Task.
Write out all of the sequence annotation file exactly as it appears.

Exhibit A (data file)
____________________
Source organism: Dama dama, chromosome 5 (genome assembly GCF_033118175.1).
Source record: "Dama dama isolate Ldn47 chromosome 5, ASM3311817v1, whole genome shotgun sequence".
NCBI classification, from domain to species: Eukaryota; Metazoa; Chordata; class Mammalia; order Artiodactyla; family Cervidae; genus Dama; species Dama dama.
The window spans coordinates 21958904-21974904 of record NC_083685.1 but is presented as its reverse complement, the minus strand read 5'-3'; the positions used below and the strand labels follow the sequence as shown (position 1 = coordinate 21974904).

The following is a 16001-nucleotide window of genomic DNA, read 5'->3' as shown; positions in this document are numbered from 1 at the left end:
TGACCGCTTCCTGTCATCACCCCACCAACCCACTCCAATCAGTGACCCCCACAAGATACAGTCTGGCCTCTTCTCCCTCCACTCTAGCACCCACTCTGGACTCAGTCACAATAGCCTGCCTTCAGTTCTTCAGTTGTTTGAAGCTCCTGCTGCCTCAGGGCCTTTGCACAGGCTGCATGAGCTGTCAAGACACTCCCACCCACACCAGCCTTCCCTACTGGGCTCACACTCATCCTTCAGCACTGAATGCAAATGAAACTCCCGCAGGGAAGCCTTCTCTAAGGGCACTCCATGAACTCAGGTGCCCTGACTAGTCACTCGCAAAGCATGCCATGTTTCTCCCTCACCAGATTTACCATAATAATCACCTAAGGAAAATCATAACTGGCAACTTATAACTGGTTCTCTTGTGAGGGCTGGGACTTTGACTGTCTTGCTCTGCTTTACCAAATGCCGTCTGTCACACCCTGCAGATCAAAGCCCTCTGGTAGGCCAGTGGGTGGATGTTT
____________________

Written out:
Source organism: Dama dama, chromosome 5 (genome assembly GCF_033118175.1).
Source record: "Dama dama isolate Ldn47 chromosome 5, ASM3311817v1, whole genome shotgun sequence".
NCBI classification, from domain to species: Eukaryota; Metazoa; Chordata; class Mammalia; order Artiodactyla; family Cervidae; genus Dama; species Dama dama.
The window spans coordinates 21958904-21974904 of record NC_083685.1 but is presented as its reverse complement, the minus strand read 5'-3'; the positions used below and the strand labels follow the sequence as shown (position 1 = coordinate 21974904).

The following is a 16001-nucleotide window of genomic DNA, read 5'->3' as shown; positions in this document are numbered from 1 at the left end:
TGACCGCTTCCTGTCATCACCCCACCAACCCACTCCAATCAGTGACCCCCACAAGATACAGTCTGGCCTCTTCTCCCTCCACTCTAGCACCCACTCTGGACTCAGTCACAATAGCCTGCCTTCAGTTCTTCAGTTGTTTGAAGCTCCTGCTGCCTCAGGGCCTTTGCACAGGCTGCATGAGCTGTCAAGACACTCCCACCCACACCAGCCTTCCCTACTGGGCTCACACTCATCCTTCAGCACTGAATGCAAATGAAACTCCCGCAGGGAAGCCTTCTCTAAGGGCACTCCATGAACTCAGGTGCCCTGACTAGTCACTCGCAAAGCATGCCATGTTTCTCCCTCACCAGATTTACCATAATAATCACCTAAGGAAAATCATAACTGGCAACTTATAACTGGTTCTCTTGTGAGGGCTGGGACTTTGACTGTCTTGCTCTGCTTTACCAAATGCCGTCTGTCACACCCTGCAGATCAAAGCCCTCTGGTAGGCCAGTGGGTGGATGTTT